For the most part, it seems people are either skeptical or not feeling it at all. The more Facebook seems to do, the more it seems to create negative sentiment by the public. All this begs the question, do most people want Facebook Home or would they prefer that it run away? Privacy is, indeed, an issue; but under the surface, this may just be more about power and control. This could be a bumpy ride as we watch the individuals who made the disruptors powerful - and who are now becoming the established corporate outfit - push-back. Fasten your seatbelts.
Naturally people have quite a bit to say over the latest (and all) Facebook developments. This bit of news is no different. The launch of the new Facebook Home app has reopened the privacy debate over whether the social networking site is becoming too much apart of our lives. Home integrates all of the social network’s services into the operating system of Android phones. Instead of having to download apps to use Instagram, Facebook Messenger, and Facebook Camera, access to these features is consolidated into Facebook Home, which appears on the user’s home screen. The criticism that has arisen is that Facebook wants to compile more information on its users so that it can sell more advertising. Facebook has responded to the criticism following the launch in a blog post to say that the data Home would collect is no different from what the social networking site already tracks and that it is used internally to improve the user experience. For tech-savvy people, who share personal information frequently the hype around Home could be seen as a non-issue, or not.... Let's check it out.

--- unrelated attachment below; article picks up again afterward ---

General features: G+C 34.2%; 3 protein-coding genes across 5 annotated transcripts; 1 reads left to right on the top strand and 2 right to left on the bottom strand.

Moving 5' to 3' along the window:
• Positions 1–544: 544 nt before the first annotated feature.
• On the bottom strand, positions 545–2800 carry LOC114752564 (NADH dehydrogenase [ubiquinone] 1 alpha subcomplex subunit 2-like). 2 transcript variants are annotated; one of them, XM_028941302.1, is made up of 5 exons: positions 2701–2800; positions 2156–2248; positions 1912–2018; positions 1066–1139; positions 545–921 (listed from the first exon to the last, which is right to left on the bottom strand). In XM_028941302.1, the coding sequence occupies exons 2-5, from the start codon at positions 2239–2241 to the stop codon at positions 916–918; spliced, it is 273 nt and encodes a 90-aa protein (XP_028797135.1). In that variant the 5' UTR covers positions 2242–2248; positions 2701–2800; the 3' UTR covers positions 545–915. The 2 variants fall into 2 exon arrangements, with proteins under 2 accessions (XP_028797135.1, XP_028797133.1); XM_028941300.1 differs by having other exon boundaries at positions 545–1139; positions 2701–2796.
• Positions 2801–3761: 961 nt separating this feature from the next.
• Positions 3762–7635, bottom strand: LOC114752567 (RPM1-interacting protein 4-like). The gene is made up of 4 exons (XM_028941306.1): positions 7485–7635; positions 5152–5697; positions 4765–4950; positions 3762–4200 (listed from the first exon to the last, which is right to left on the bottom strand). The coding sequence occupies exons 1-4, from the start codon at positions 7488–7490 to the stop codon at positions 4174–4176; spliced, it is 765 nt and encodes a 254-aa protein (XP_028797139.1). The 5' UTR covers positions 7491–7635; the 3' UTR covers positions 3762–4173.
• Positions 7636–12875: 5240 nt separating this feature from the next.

The first thing I will do with any phone that has a facebook page is uninstall the application, if I can't do that. I will take it back. Facebook is one thing in this "Brave New World" that I will never accept or be part of...
Interesting to see facebook to get into the mobile buzz not through hardware of their own but through software. Curious to see how the phone companies will deal with this sort of thing. I doubt iOS or Android would want anybody to slap an overlay on their mobile OS...
So what do the comments show us here? A mixed bag, though leaning more toward skepticism than blind consumerism. Many corporations are still not listening to consumer fatigue and the fact that people truly want helpful products at good prices. Already between the watches, talking Google shoes and more, tech companies are pushing products like street pharmacists with more of an eye toward competition rather than consumer interest. Over-saturation is hard to dial down once it has reached a certain level. So let's watch and see which tech brands, if any, actually get it. And in the meantime, we're wondering what the luxury answer to these watch extensions might be, 'cause you know that's gotta be on the horizon as well... Stay tuned!